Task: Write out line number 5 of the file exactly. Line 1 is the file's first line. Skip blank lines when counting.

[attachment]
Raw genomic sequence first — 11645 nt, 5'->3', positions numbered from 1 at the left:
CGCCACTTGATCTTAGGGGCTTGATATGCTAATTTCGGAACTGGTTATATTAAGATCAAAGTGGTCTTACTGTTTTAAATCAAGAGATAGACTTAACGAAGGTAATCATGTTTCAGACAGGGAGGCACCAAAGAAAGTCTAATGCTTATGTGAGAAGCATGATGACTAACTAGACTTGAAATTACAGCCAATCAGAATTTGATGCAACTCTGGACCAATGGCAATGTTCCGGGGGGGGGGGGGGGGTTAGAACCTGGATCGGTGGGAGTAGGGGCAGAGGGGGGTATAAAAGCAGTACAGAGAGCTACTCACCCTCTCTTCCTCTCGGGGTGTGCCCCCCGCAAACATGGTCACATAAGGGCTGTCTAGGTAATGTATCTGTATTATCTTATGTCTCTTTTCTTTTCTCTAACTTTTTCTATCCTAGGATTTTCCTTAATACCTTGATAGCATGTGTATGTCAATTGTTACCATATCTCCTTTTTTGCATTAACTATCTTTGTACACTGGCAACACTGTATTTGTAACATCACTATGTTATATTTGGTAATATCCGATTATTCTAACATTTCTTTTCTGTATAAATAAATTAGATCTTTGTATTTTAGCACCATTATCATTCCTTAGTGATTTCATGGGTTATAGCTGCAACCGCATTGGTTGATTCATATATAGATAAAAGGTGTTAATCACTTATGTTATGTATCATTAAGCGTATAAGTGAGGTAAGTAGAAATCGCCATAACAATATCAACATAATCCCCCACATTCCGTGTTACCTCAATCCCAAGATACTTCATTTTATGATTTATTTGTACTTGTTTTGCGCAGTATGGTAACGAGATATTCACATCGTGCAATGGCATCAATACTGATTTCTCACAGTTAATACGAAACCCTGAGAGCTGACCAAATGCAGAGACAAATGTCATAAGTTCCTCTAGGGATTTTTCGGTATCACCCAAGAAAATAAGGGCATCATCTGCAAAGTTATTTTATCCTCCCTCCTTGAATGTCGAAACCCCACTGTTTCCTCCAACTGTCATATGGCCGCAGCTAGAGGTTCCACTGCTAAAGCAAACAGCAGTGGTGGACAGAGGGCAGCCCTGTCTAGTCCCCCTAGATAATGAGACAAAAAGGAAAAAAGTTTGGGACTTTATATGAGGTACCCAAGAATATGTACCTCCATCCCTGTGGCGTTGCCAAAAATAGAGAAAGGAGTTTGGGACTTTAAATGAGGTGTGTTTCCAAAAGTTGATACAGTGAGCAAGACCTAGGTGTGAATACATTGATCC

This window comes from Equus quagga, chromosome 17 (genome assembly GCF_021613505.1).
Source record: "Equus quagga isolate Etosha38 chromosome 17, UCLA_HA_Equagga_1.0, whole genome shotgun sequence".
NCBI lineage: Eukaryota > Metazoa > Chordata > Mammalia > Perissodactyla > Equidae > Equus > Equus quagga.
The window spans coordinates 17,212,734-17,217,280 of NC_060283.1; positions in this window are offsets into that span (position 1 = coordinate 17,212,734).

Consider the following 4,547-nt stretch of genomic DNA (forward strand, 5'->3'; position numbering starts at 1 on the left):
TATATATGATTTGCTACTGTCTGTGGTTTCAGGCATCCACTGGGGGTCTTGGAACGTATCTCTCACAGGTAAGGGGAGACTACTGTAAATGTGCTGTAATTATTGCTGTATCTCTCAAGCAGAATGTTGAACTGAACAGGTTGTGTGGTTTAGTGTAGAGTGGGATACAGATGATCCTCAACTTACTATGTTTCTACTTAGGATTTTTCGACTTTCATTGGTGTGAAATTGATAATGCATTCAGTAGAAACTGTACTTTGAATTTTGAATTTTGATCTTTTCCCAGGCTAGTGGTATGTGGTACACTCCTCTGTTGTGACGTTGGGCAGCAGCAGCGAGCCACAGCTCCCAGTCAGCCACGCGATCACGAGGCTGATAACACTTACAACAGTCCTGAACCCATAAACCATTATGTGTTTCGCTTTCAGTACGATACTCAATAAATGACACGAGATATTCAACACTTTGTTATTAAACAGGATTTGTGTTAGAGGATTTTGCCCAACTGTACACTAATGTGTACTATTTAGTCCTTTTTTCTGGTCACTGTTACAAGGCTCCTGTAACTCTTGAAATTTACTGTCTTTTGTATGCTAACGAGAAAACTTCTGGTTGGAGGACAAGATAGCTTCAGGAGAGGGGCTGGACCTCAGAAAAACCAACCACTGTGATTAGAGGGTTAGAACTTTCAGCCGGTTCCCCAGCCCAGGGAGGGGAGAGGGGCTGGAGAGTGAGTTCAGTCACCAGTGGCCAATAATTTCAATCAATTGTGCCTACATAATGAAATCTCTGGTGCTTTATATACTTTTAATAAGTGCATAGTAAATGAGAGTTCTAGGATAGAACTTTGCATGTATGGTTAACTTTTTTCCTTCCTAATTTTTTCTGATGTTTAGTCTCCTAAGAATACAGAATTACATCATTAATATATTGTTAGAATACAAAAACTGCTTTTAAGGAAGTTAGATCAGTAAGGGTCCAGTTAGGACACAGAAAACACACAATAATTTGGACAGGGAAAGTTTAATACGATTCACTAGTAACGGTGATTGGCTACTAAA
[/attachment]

NCBI lineage: Eukaryota > Metazoa > Chordata > Mammalia > Perissodactyla > Equidae > Equus > Equus quagga.